After an exchange of punts, a 25 yard run had the Raiders at the Arizona 35. A West Coast Offense dink and dunk pass lost 3 yards and then saw Holmes fumble the ball away. The Cardinals moved to the Oakland 23 but Catanzaro missed a 41 yard field goal. Oakland then faced 3rd and 3 at their own 38. McGloin completed a short pass for the first down, but illegal use of hands on the offense meant 3rd and 13 followed by an incompletion and a punt. The Raiders led 17-10 at halftime.
In the third quarter Barkley moved the Cardinals all the way from the Arizona 22 to the Oakland 15. However, Barkley was then intercepted by Nikeo Thorpe. Thorpe would bail the Raiders out later on by recovering a fumble of his teammate to prevent a turnover.
Although Arizona did not score on their next drive, Raider fans should still be concerned. On 3rd and 7 from the Arizona 34, Barkley threw incomplete but roughing the passer kept the drive going. From the Oakland 45, Barkley was intercepted but defensive pass interference gave Arizona another chance from the Oakland 39. Give the defense credit. They stopped the drive and forced a punt.
The rest of the scoring belonged to running back George Atkinson III, son of the legendary hard hitting Raiders secondary star of the 1970s. Atkinson is not succeeding on nepotism. He can play. Yes, he was playing against backups, but he still played well. Atkinson ran for touchdown runs of 53 yards in the third quarter and 35 yards late in the game to complete the scoring.
Barkley finished a terrible 8 of 24 for 121 yards and an interception. With 3 minutes left in the third quarter, rookie 4th round draft pick Conor Cook came in for the Raiders. Given that Carr is firmly entrenched as the starter, the drafting of Cook made little sense. However, now it was time to see what he could do. He finished 7 of 11 for 71 yards.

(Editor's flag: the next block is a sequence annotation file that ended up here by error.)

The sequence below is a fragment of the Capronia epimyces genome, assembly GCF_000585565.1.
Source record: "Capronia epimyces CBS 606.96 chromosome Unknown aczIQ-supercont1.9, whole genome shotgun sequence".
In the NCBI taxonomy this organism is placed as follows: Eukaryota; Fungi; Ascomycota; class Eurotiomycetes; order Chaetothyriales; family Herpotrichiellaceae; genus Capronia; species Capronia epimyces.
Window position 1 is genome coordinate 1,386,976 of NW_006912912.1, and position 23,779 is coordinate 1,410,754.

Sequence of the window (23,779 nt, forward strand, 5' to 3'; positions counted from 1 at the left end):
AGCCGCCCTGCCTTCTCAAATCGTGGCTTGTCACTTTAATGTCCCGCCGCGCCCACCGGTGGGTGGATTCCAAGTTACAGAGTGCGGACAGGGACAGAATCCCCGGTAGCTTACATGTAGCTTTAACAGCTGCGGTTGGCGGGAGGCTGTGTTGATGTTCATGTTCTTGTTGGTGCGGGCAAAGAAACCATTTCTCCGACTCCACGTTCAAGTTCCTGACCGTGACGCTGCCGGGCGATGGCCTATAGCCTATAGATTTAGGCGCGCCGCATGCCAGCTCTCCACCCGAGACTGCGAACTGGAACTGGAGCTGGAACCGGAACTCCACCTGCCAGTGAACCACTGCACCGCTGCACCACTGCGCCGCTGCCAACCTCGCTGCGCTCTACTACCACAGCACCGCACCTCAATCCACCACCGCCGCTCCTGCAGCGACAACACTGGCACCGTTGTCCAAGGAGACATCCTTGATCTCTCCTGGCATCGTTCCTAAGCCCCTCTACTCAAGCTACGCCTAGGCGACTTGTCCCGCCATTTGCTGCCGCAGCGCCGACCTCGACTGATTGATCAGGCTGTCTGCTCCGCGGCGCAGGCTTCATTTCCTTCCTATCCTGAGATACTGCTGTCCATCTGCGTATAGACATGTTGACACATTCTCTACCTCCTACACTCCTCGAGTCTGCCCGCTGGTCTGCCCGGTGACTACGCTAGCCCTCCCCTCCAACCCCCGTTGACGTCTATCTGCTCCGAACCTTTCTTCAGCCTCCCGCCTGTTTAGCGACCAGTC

Cook began his first drive at the Oakland 9 yard line. On 3rd and 4, a short pass to Washington went for a 32 yard gain. The next play saw Atkinson do the rest. So a 4 play, 91 yard touchdown drive is a nice welcome to the NFL for Cook. On the next 2 drives Cook faced critical 3rd and 3. The first time Cook could not convert, but the second time he did. On the next drive Cook threw a 33 yard completion to the Arizona 28, but offensive pass interference ruined that moment.
With 10 minutes left, Arizona’s fourth string quarterback Coker came in. With 3 1/2 minutes left and the Cardinals down by 21, Bruce Arians reminded the football world that preseason is about staying healthy. He called 6 straight runs up the middle and ran out the clock.
The Raiders did some things right. In a regular season game, beating Arizona by 21 in Arizona would be miraculous. This is preseason, so the celebration should be significantly tempered.
The Raiders rushed for 166 yards, which is good. However, they gave up 172 rushing yards, which is not good. The Raiders were outgunned in total yards 383 to 322. They were only 3 for 12 on third down. They lost the time of possession battle badly 35 1/2 minutes to 24 1/2 minutes. The number of penalties was totally unacceptable, 11 for 86 yards lost. Arizona only had 3 penalties for 20 yards.
A positive note was the offense not giving up a sack or an interception. They turned the ball over once while taking it away from Arizona three times. They had 69 return yards to only 23 for Arizona, a big field position special teams differential. The Raiders scored touchdowns in the red zone rather than field goals. Staying aggressive worked for Del Rio.
Overall it is hard to find fault with a 21 point win, even in preseason. However, the penalties must be reduced. For the very first game, it was a good start to the season. 31-10 Raiders